Design is in the details

Yesterday, I had posted about a video from Charles Leadbetter about how users through crowdsourcing and open-innovation are contributing innovation of products/services through collaborative and interactive channels.  Today’s discussion is about design, and how the users are able to design products/services that do not necessarily need to solve big issues but may solve smaller ones, which are very important.

This talk was from Paul Bennett, creative director of IDEO.  He has given multiple examples throughout this talk about solving tiny solutions that delivered impact from hospitals to Ikea’s children storage unit to water pumps in Kenya. 

In the case of the hospital in Minnesota, solving tiny solutions was able to deliver a big impact.  The hospital was interested in the ameliorating the patients’ experience.  When IDEO investigated the users’ experiences, the changes that needed to be made were not big systemic ones, but smaller ones. Some ideas included attaching mirrors to the gurneys, to enable the patients’ to see the nurse or doctor when they were being transported around.  They involved hospital staff in their input to make the patient’s experience more enriching. A nurse suggested installing a whiteboard in the patient’s room so that notes, drawings, messages from the doctor/nurses/family/friends can be showcased and brighten an otherwise mundane room.  

Other examples of design innovations that incorporated thinking small and delivered a big impact came from the inventor of velcro.  He was walking through a field and was covered with burrs and that became his inspiration for velcro.

View objects peripherally to find opportunity. For example, notice on the street when there is a yellow line, people inadvertently follow it without any instructions.  Another example is if people put their empty cups (garbage) in one place, everyone else puts there cups there too.  Companies should pay attention to how people come up with their own design experiences and adapt their designs to improve this experience.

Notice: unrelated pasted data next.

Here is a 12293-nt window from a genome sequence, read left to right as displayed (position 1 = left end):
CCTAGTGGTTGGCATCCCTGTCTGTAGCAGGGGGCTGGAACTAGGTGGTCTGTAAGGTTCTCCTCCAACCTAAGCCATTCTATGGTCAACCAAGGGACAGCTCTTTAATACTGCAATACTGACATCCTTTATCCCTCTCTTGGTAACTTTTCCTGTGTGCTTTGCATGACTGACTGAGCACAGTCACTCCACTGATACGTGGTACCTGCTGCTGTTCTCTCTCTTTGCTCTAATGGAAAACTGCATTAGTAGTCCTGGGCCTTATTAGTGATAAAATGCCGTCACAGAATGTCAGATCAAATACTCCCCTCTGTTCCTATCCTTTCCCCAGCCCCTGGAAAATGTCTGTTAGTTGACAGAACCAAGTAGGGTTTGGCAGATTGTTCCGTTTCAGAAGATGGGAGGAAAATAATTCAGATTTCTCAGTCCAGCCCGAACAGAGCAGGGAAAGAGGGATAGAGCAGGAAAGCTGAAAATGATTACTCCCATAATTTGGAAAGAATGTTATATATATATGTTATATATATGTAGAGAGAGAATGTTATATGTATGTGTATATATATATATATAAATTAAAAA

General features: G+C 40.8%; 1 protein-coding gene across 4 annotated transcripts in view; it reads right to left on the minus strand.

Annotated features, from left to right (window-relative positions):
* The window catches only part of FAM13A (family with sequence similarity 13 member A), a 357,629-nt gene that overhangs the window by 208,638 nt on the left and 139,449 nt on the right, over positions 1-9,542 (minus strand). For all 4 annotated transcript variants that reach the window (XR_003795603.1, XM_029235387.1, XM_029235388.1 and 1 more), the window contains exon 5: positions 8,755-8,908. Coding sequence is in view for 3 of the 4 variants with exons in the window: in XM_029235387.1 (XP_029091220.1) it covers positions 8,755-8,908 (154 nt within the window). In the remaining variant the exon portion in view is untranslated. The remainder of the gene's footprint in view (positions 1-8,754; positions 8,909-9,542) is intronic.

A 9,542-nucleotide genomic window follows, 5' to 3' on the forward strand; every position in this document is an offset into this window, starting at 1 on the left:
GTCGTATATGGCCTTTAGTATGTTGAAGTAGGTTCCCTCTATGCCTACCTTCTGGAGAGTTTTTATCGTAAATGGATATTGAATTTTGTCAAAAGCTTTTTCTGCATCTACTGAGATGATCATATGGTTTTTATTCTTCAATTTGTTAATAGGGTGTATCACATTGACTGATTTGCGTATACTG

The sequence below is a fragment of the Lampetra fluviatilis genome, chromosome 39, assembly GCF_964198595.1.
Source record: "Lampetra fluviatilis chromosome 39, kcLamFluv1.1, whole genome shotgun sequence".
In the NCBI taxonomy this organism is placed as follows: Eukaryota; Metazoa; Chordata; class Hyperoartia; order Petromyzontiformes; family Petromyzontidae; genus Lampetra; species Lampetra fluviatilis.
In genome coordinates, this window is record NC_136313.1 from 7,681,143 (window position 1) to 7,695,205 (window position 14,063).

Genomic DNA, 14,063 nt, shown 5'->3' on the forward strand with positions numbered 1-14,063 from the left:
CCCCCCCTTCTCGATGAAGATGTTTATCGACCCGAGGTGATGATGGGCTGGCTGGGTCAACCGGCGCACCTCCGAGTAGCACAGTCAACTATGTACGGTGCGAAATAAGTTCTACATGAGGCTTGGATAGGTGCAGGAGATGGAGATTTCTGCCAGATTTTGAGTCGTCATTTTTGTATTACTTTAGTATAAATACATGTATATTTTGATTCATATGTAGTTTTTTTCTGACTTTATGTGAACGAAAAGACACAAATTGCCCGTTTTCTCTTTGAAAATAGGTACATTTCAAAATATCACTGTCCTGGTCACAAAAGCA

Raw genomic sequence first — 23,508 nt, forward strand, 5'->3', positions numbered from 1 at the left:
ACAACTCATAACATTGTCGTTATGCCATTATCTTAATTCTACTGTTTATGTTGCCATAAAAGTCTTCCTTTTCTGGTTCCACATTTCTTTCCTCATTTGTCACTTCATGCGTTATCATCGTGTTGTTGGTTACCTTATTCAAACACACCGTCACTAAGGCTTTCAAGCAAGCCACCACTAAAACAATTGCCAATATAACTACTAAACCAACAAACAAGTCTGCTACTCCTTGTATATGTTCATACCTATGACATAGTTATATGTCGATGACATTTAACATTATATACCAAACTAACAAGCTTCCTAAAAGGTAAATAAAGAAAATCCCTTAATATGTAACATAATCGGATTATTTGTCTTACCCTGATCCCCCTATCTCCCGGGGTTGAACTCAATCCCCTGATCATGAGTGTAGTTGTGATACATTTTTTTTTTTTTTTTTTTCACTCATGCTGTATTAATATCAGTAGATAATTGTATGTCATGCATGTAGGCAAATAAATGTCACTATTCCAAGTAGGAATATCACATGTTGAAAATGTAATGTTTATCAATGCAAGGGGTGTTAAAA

Start from scratch, the mind should be fresh. Throw out any pre-conceived notions.  When Ikea had to design a children’s bookcase, the designer understood that the idea of storage to children was quite different than grown-ups, children play on top and below big objects.  The designer was able to design a storage unit underneath tables, where children can place their toys. 

Pick battles big enough to matter, but small enough to win. For example, in Kenya, IDEO was sought to design a water pump that can be used by villagers.  It had to be compact enough to fit on a bicycle.  This pump had to be cost effective.  It incorporated both effective form and function mechanisms to enhance the lives of the villagers.

I believe that being able to think and feel from the user’s perspective is paramount to designing user-friendly products/services.  This certainly extends to so many different facets in life including communicating with people.  Much too often, the message and body language can be disparaging and derisive to the intended audience, and by empathizing with the intended audience, communication becomes much easier.

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